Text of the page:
UNICEF will have to complete all of its remaining projects in Russia by December 31, 2012. Source: Reuters / Vostock Photo
As in the case with the U.S. Agency for International Development (USAID), the Russian Foreign Ministry attributes the need to halt UNICEF operations in Russia to the fact that Russia has turned into a donor state rather than a recipient of aid. UNICEF reports to have completed all of its programs in Russia last year.
On Oct. 9, the Russian Foreign Ministry announced that UNICEF will have to complete all of its remaining projects in Russia by December 31, 2012.
“UNICEF operations were phased down in December 2011, following our notice sent to the Fund back in 2009. There is nothing extraordinary here,” a spokesperson for the Foreign Ministry told RIA Novosti.
“The main reason that Russia has taken this step is that we have ceased to be recipients of foreign aid and have become donors. This does not mean we are going to stop our engagement with the Fund. We will continue financing joint projects in various countries of the world,” the spokesman said. “According to the Ministry, in 2009-2012, Moscow already provided UNICEF with $6.5 million worth of aid for children’s projects in Kyrgyzstan, Libya, Pakistan, Tajikistan and the Horn of Africa.”
Indeed, The Kremlin has stepped up its foreign aid contributions fivefold over the past six years, up to $470 million in 2010. It has also offered funds to help Europe climb out of its financial troubles and extended billions of dollars in loans to neighboring Belarus.
Yet, same reasons given for UNICEF’s exit were also given in mid-September, when the Foreign Ministry announced an end to USAID operations in Russia. “Russia is one of the ‘new donors’ now and refuses to accept the status of a recipient of development aid from any international organization,” Foreign Ministry spokesman Alexander Lukashevich said. However, unlike the Fund, USAID was additionally accused of operating outside the framework of “bilateral humanitarian cooperation” – a claim that indirectly refers to American support for Russian human rights organizations, including the election monitoring association Golos.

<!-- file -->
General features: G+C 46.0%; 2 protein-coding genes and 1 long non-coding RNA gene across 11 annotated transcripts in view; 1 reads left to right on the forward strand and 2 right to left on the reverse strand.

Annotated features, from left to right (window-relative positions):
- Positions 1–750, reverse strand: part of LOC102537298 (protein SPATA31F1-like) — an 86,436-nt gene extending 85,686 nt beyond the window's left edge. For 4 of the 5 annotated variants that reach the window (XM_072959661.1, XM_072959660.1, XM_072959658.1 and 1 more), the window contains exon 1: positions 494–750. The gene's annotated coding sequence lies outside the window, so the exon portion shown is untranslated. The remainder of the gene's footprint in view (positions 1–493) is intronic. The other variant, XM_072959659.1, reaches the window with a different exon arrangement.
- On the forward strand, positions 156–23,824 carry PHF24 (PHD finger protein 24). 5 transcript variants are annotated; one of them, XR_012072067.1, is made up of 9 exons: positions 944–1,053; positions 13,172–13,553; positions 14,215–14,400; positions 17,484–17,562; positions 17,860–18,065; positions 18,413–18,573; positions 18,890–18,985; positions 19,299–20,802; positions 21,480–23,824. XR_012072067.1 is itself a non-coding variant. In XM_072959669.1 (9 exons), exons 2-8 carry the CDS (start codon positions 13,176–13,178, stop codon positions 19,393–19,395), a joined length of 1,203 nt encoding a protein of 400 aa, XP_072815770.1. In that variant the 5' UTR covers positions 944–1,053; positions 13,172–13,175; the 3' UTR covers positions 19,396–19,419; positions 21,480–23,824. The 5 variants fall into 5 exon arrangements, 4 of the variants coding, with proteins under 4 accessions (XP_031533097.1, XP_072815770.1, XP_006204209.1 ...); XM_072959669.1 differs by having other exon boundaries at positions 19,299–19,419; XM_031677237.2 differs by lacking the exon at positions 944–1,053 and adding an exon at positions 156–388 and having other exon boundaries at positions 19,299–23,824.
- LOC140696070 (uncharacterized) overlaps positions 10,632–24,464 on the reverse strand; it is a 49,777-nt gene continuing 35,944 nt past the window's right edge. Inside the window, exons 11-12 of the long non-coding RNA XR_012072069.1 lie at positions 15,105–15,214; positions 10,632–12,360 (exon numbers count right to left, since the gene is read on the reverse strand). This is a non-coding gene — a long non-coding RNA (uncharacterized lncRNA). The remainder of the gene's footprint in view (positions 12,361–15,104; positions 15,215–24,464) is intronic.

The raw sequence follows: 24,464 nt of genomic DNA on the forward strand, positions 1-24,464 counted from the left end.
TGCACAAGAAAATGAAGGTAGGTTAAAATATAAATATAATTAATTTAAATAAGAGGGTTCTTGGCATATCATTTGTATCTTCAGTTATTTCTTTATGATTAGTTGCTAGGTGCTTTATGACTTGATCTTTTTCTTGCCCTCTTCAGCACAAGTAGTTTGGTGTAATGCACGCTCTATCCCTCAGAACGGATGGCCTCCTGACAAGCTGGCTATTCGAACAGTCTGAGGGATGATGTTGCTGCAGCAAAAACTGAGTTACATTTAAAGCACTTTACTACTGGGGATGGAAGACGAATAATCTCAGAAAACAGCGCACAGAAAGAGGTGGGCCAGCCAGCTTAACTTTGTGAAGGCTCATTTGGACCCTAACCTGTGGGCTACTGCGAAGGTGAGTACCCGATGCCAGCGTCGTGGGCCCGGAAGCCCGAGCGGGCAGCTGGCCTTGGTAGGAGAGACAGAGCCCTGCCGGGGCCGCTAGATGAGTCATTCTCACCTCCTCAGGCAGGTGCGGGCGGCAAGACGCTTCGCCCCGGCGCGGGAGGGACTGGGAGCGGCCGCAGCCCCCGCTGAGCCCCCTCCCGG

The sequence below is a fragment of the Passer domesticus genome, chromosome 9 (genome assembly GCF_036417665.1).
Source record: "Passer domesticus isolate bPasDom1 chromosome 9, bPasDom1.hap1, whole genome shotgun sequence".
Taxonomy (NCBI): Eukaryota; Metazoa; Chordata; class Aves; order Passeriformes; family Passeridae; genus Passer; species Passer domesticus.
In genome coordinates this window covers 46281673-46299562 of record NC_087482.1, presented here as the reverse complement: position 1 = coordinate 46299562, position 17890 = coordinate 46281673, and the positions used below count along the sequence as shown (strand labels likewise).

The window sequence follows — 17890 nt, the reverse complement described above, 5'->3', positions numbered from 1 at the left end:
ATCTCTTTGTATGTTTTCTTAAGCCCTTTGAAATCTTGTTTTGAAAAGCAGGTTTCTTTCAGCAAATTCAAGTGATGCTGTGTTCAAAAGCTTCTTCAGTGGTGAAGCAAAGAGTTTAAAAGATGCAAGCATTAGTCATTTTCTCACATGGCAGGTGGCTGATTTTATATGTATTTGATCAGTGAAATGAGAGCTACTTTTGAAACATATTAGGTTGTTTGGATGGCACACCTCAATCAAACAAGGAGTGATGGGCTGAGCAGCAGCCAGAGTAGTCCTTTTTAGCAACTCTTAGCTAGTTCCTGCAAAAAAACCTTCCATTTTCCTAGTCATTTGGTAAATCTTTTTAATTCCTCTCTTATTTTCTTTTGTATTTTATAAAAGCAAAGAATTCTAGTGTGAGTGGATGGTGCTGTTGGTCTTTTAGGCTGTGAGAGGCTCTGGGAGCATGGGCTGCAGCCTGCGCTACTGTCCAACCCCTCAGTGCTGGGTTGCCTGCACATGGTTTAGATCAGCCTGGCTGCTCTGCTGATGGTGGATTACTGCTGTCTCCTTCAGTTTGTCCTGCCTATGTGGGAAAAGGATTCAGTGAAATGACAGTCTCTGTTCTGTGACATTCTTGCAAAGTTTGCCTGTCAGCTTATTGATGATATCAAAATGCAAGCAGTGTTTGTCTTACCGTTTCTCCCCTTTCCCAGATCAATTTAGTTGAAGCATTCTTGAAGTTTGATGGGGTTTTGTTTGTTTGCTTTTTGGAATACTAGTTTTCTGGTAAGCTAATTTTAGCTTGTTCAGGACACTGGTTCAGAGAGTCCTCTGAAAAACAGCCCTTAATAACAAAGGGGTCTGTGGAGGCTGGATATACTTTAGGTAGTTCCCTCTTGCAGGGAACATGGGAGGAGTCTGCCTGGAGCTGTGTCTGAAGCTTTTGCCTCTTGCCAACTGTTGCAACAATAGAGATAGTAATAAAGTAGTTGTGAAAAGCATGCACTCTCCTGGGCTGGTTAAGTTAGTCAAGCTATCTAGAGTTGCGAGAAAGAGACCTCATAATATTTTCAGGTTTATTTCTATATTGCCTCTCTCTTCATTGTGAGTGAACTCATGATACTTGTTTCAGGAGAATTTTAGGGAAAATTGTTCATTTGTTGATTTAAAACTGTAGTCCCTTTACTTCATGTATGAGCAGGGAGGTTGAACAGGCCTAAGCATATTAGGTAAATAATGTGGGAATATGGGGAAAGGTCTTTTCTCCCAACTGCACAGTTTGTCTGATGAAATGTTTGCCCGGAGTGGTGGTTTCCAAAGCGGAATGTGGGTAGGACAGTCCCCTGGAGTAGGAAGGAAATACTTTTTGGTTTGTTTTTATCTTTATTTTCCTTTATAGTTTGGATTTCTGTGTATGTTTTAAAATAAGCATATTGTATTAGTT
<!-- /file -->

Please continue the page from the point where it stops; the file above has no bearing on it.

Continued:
The termination of UNICEF operations in Russia was also not as unexpected as USAID’s exit. On September 4, 2009, former President Dmitry Medvedev issued a ruling for UNICEF to close its operating program offices and funds. Following his instructions, UNICEF closed its representative office in Moscow and the office in Vladikavkaz. The closed representative office was planned to assist the Russian authorities in creating the Russian national UNICEF Committee throughout 2012-2013.
“It is premature to speak of this,” spokespeople for the Fund told Gazeta.Ru. The Russian UNICEF office has, however, announced that the organization will still be seeking new forms of cooperation with Russian authorities in the future.
The format of the Fund’s work in Russia has changed many times over its 21 years of operation in the country.
“The most recent transformations have been aimed at supporting Russia’s growing role in international development efforts,” a spokesperson for UNICEF said.